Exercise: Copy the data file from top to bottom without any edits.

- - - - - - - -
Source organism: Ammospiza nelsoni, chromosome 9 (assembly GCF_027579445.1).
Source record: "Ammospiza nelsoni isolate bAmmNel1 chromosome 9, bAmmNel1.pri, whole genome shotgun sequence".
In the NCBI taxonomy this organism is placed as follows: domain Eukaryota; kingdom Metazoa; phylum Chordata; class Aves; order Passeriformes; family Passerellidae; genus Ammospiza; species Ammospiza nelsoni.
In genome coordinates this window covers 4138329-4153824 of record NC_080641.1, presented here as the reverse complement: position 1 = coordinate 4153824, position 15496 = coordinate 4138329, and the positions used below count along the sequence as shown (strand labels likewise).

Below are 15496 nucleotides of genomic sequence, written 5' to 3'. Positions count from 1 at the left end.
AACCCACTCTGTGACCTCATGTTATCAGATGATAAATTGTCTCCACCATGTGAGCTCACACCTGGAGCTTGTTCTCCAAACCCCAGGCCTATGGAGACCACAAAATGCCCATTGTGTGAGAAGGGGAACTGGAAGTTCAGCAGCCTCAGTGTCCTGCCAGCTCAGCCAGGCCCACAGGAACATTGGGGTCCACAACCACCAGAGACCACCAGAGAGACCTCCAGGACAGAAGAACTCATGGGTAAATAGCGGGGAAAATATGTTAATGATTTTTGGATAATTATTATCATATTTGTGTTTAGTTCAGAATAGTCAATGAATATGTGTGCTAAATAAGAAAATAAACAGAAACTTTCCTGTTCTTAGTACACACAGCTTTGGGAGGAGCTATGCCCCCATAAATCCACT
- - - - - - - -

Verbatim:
Source organism: Ammospiza nelsoni, chromosome 9 (assembly GCF_027579445.1).
Source record: "Ammospiza nelsoni isolate bAmmNel1 chromosome 9, bAmmNel1.pri, whole genome shotgun sequence".
In the NCBI taxonomy this organism is placed as follows: domain Eukaryota; kingdom Metazoa; phylum Chordata; class Aves; order Passeriformes; family Passerellidae; genus Ammospiza; species Ammospiza nelsoni.
In genome coordinates this window covers 4138329-4153824 of record NC_080641.1, presented here as the reverse complement: position 1 = coordinate 4153824, position 15496 = coordinate 4138329, and the positions used below count along the sequence as shown (strand labels likewise).

Below are 15496 nucleotides of genomic sequence, written 5' to 3'. Positions count from 1 at the left end.
AACCCACTCTGTGACCTCATGTTATCAGATGATAAATTGTCTCCACCATGTGAGCTCACACCTGGAGCTTGTTCTCCAAACCCCAGGCCTATGGAGACCACAAAATGCCCATTGTGTGAGAAGGGGAACTGGAAGTTCAGCAGCCTCAGTGTCCTGCCAGCTCAGCCAGGCCCACAGGAACATTGGGGTCCACAACCACCAGAGACCACCAGAGAGACCTCCAGGACAGAAGAACTCATGGGTAAATAGCGGGGAAAATATGTTAATGATTTTTGGATAATTATTATCATATTTGTGTTTAGTTCAGAATAGTCAATGAATATGTGTGCTAAATAAGAAAATAAACAGAAACTTTCCTGTTCTTAGTACACACAGCTTTGGGAGGAGCTATGCCCCCATAAATCCACT